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post #1737 of 1933 Old 01-09-2017, 03:54 AM - Thread Starter
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Soundproof steps

OK, getting down near the end of my historical progress photos archive....

One of the weakest points to soundproof was the basement steps. From the 1st floor you come down two steps to a 3x3 landing, both of which protruded into the theater.

Here's how it originally looked after I ripped out my original soundproofing work:




Here you can see how the landing framing was completely open to the area underneath the steps.




I made a double layer OSB sandwich out of 3/4" OSB and Green Glue cut to fit this first bay in the landing framing precisely:




Fit as-seen from underneath the steps. Since the stair landing was made from 2x6 framing, I added R19 insulation before permanently installing this piece:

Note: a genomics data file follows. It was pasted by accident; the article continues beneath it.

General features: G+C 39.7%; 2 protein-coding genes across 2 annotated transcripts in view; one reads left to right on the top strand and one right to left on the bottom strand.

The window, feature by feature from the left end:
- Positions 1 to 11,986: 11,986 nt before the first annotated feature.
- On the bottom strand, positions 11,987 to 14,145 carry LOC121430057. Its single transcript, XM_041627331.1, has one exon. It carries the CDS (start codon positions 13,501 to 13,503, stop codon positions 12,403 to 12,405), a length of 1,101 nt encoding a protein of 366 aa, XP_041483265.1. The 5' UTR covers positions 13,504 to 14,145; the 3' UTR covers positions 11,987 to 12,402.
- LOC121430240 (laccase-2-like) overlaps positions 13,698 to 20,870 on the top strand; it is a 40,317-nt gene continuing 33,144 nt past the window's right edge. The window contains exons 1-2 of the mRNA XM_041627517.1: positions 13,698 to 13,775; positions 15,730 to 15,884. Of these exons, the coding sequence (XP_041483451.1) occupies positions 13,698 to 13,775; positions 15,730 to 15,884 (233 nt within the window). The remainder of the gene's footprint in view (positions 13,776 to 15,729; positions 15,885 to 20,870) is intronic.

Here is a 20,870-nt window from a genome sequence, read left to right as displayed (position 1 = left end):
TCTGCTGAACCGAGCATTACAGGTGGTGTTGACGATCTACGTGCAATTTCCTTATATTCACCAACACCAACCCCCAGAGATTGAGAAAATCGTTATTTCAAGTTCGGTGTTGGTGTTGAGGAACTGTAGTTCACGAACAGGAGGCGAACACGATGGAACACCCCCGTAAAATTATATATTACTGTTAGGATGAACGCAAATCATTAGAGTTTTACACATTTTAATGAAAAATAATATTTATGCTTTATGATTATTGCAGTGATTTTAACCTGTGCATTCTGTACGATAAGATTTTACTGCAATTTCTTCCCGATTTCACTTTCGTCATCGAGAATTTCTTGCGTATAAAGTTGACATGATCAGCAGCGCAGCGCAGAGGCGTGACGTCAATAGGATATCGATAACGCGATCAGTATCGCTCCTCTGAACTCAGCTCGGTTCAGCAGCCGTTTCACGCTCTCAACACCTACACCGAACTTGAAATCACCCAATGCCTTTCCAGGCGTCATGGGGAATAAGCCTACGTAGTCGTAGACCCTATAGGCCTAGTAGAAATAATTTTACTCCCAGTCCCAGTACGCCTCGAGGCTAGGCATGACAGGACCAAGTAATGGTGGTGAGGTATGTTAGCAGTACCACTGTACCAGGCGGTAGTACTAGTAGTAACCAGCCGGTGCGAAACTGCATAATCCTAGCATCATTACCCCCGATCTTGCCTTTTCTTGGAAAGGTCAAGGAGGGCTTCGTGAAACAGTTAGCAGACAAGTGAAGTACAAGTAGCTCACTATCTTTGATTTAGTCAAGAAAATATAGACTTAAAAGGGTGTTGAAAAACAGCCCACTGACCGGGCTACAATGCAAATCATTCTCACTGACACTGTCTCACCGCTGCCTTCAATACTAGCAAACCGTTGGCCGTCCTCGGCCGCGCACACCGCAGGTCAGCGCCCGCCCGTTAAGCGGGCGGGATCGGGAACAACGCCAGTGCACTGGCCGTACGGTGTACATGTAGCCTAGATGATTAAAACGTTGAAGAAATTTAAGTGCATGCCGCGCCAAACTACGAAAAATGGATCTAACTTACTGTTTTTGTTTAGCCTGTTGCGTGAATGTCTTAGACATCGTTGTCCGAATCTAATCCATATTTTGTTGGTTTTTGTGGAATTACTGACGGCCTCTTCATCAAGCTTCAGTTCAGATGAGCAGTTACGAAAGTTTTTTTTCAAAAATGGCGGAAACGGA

And fit as-seen from the theater:


Next up was two layers of 5/8" drywall with Green Glue (after removing a ton of the excess construction adhesive)


Next, I made a double layer sandwich to fit precisely underneath the first stair tread:




And installed with acoustic caulking filling every gap:


Because of the bevel cuts, I had to split the angled piece into two for installation. Here's the first piece installed with some insulation to fill the void. More insulation was added as the second half was installed:


I added some screws through the front of the stair riser for extra security while the adhesive and caulking set:


...and used acoustic caulking to fill every other available gap from the upstairs:


A poor camera angle, but I added 5/8" drywall with Green Glue to the sides of the step stringer to fill the gaps which led straight upstairs. This is the same gap caulked from above with acoustic caulking, FYI. Not shown, but I also filled the area I couldn't reach with low pressure spray foam.


Added another double layer sandwich of 5/8" with OSB / Green Glue / 5/8" drywall underneath:


Added on piece of 5/8" with Green Glue to the front. I beveled the top of the piece to match the angle at the top precisely then used acoustic caulk to seal the entire thing: